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Sex Politics Religion: How Delusional Thinking is Destroying America Paperback – June 5, 2012

3.4 out of 5 stars 7 customer reviews

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Editorial Reviews

About the Author

Steve Siebold is a former professional athlete and national coach. He’s spent the past 27 years studying the thought processes, habits and philosophies of world class performers. Today he helps Fortune 500 companies increase sales through mental toughness training. His clients include Johnson & Johnson, Toyota, and Procter & Gamble. He’s written five books on mental toughness, three of which have become best sellers with over 200,000 copies in print. Steve has appeared on The Today Show, Good Morning America, ABC News, FOX Television, The BBC in Europe, NBC Australia and dozens of others. As a professional speaker, Steve ranks among the top 1% of income earners worldwide. In 2011, the National Speakers Association named him chairman of the Million Dollar Speakers Group, a group of NSA members who earn over one million dollars per year in speaking related income.
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Product Details

  • Paperback: 304 pages
  • Publisher: London House Press (June 5, 2012)
  • Language: English
  • ISBN-10: 0975500384
  • ISBN-13: 978-0975500385
  • Product Dimensions: 6 x 0.7 x 9 inches
  • Shipping Weight: 1.1 pounds (View shipping rates and policies)
  • Average Customer Review: 3.4 out of 5 stars  See all reviews (7 customer reviews)
  • Amazon Best Sellers Rank: #2,307,718 in Books (See Top 100 in Books)

Customer Reviews

Top Customer Reviews

By Kevin L. Nenstiel TOP 1000 REVIEWERVINE VOICE on June 23, 2012
Steve Siebold's social opinions are broad, but not deep. He flits among topics with the brief attention span of a radio talker, giving few topics more than six pages of large, widely spaced type. The cumulative result resembles a scolding by someone (perhaps my father) who wants people to think about things more deeply. We will recognize deep thought, according to the scolder, when we stop acting so headstrong and agree with the scolder.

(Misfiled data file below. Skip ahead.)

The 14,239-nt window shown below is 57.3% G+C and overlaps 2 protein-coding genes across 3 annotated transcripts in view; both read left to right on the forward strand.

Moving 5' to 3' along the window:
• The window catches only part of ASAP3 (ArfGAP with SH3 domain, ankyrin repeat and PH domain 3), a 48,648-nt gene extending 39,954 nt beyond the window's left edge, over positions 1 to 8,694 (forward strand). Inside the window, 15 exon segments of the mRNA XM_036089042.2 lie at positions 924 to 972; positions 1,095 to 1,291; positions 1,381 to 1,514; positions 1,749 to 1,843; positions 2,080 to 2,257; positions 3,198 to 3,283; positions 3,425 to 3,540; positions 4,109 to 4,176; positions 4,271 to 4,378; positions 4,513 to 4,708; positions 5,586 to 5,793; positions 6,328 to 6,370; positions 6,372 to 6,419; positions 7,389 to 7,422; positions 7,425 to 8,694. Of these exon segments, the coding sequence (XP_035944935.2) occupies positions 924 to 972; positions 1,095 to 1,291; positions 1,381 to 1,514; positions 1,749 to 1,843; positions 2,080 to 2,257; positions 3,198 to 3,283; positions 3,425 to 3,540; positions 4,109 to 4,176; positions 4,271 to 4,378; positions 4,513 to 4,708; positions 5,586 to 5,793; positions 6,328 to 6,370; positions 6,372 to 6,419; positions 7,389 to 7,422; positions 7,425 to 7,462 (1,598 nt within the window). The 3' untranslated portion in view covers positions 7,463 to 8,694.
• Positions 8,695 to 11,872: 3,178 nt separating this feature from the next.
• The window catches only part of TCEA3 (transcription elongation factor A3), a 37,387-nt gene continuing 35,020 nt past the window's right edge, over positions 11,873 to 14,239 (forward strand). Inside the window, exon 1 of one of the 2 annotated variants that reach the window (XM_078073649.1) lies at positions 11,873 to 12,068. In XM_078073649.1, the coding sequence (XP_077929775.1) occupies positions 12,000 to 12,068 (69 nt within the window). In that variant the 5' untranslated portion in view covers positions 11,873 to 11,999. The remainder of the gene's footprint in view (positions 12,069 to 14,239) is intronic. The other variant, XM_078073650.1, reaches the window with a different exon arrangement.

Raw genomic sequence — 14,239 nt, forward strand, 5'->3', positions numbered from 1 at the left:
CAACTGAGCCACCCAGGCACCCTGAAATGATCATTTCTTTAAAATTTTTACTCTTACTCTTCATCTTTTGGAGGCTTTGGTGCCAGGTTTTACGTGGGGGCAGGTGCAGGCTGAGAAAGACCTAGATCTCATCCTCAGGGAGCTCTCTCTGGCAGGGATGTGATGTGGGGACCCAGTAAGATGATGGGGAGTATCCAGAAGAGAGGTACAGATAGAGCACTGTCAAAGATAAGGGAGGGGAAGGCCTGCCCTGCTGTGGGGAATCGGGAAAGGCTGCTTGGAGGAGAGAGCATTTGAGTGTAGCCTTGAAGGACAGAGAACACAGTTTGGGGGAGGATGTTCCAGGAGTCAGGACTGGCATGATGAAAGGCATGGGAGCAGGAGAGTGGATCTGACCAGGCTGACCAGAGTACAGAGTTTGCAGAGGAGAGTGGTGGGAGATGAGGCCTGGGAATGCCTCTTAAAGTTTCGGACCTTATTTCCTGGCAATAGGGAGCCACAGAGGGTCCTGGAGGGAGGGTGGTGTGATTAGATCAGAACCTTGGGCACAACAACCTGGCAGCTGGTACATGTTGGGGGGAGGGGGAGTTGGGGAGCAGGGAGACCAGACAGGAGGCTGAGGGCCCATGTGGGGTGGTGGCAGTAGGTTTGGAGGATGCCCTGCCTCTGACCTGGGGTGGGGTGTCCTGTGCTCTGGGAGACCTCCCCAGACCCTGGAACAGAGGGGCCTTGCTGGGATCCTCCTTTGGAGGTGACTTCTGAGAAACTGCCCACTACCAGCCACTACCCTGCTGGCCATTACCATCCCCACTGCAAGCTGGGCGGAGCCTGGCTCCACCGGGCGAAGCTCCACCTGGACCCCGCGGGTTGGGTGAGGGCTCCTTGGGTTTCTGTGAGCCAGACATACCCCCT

Siebold repeatedly asserts he wants people to engage in "critical thinking." Back in my teaching days, this was a shibboleth for the putative traits we wanted to see graduates demonstrate. But for Siebold, as for my educational administrators, this proves less a practice than a mantra. How do we know critical thinking when we see it? By systematic doubt? Socratic questioning? I can't say, and neither can Siebold. We're shooting at a moving target.

Along the way, Siebold addresses a wide array of hot button issues. Sometimes his approach appears superficially conservative, sometimes liberal, so at least he's thought through the topics enough to avoid doctrinaire thinking. But he hasn't thought them through enough to explain them to an engaged third party. Time and again, I finished his short subchapters wondering: "Did he just miss the gaping logical hole that seemed so obvious to me?"

To my mind, Siebold's problem resembles the "Euthyphro dilemma," a problem found in the writings of Plato. Socrates asks Euthyphro for a definition of piety; Euthyphro can only provide an example. Siebold does the same thing here, providing vague examples of critical thinking, which for him always involves agreement with Siebold. Perhaps he thought all the examples would come together into a definition.